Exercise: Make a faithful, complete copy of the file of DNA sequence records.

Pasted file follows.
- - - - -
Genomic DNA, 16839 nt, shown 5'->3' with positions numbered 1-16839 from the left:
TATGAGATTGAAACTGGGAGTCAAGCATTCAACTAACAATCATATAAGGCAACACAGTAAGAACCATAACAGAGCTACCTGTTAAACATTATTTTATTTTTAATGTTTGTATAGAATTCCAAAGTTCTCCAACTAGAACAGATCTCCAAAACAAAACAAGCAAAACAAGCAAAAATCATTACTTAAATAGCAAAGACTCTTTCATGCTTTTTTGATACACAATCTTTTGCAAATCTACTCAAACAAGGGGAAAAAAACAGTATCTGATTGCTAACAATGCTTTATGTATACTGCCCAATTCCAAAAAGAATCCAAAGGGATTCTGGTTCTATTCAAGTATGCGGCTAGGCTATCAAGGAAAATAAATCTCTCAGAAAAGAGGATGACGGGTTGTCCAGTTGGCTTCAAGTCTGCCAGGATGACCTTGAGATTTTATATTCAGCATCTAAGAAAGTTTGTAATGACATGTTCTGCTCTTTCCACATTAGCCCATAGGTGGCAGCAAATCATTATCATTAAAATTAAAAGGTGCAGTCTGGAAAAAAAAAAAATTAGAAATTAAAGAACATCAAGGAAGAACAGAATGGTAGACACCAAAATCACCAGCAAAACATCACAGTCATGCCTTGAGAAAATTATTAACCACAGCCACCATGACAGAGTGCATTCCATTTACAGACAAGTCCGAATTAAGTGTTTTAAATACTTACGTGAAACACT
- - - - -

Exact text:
Genomic DNA, 16839 nt, shown 5'->3' with positions numbered 1-16839 from the left:
TATGAGATTGAAACTGGGAGTCAAGCATTCAACTAACAATCATATAAGGCAACACAGTAAGAACCATAACAGAGCTACCTGTTAAACATTATTTTATTTTTAATGTTTGTATAGAATTCCAAAGTTCTCCAACTAGAACAGATCTCCAAAACAAAACAAGCAAAACAAGCAAAAATCATTACTTAAATAGCAAAGACTCTTTCATGCTTTTTTGATACACAATCTTTTGCAAATCTACTCAAACAAGGGGAAAAAAACAGTATCTGATTGCTAACAATGCTTTATGTATACTGCCCAATTCCAAAAAGAATCCAAAGGGATTCTGGTTCTATTCAAGTATGCGGCTAGGCTATCAAGGAAAATAAATCTCTCAGAAAAGAGGATGACGGGTTGTCCAGTTGGCTTCAAGTCTGCCAGGATGACCTTGAGATTTTATATTCAGCATCTAAGAAAGTTTGTAATGACATGTTCTGCTCTTTCCACATTAGCCCATAGGTGGCAGCAAATCATTATCATTAAAATTAAAAGGTGCAGTCTGGAAAAAAAAAAAATTAGAAATTAAAGAACATCAAGGAAGAACAGAATGGTAGACACCAAAATCACCAGCAAAACATCACAGTCATGCCTTGAGAAAATTATTAACCACAGCCACCATGACAGAGTGCATTCCATTTACAGACAAGTCCGAATTAAGTGTTTTAAATACTTACGTGAAACACT